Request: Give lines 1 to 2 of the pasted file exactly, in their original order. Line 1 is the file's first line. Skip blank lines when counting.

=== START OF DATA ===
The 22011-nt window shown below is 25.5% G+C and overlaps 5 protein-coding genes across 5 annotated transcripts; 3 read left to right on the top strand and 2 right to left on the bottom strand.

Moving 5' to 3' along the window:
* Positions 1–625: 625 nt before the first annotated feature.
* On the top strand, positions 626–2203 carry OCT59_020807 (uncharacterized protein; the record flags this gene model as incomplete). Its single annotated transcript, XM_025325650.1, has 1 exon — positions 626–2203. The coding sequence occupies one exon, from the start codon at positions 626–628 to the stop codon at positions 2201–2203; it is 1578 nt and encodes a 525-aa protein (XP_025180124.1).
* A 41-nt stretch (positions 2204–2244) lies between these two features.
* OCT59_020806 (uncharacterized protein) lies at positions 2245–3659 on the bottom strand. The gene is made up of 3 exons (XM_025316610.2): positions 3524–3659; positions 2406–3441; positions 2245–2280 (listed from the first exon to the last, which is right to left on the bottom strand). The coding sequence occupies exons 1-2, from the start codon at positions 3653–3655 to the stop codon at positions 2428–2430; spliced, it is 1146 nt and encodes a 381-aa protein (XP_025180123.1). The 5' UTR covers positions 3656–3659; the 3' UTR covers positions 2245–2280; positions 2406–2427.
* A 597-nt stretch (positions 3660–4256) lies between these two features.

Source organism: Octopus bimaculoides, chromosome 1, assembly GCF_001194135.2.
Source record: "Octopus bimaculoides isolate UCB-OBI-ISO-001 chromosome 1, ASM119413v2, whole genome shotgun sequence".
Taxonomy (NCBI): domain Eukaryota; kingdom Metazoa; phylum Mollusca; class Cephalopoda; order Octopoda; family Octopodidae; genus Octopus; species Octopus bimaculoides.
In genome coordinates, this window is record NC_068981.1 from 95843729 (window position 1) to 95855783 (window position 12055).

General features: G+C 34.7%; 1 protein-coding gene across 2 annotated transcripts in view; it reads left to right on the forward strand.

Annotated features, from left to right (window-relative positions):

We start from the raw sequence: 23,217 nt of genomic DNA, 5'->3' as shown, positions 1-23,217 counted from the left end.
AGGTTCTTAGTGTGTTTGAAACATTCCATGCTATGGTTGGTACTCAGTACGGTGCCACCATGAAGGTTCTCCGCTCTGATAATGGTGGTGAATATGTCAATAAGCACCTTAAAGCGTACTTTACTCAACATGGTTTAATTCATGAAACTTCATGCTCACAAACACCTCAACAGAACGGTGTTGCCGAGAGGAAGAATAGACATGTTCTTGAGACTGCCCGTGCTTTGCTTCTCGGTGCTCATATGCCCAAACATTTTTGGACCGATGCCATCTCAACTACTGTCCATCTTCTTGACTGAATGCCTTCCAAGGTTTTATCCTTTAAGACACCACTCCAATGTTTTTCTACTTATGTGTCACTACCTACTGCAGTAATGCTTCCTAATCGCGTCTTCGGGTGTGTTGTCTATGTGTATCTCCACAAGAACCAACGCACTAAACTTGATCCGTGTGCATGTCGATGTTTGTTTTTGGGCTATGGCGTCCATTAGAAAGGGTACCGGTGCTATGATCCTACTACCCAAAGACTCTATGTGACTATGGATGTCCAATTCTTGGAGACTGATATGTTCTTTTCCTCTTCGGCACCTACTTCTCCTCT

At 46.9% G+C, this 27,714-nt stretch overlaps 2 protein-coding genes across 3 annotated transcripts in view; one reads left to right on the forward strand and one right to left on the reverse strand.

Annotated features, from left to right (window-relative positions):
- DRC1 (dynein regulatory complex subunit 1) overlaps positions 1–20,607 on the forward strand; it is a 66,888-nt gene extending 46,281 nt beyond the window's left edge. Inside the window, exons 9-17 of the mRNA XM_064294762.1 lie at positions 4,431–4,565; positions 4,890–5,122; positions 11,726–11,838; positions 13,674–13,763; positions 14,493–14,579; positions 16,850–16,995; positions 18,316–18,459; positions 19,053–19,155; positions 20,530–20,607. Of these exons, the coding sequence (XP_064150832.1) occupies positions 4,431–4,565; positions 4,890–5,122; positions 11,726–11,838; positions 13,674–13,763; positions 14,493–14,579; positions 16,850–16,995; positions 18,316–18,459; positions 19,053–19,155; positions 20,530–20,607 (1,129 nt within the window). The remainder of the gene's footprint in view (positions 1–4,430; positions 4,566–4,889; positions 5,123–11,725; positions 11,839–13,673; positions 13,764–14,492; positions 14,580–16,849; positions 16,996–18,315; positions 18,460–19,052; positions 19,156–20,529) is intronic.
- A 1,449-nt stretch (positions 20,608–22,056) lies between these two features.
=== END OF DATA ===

The 22011-nt window shown below is 25.5% G+C and overlaps 5 protein-coding genes across 5 annotated transcripts; 3 read left to right on the top strand and 2 right to left on the bottom strand.

Moving 5' to 3' along the window: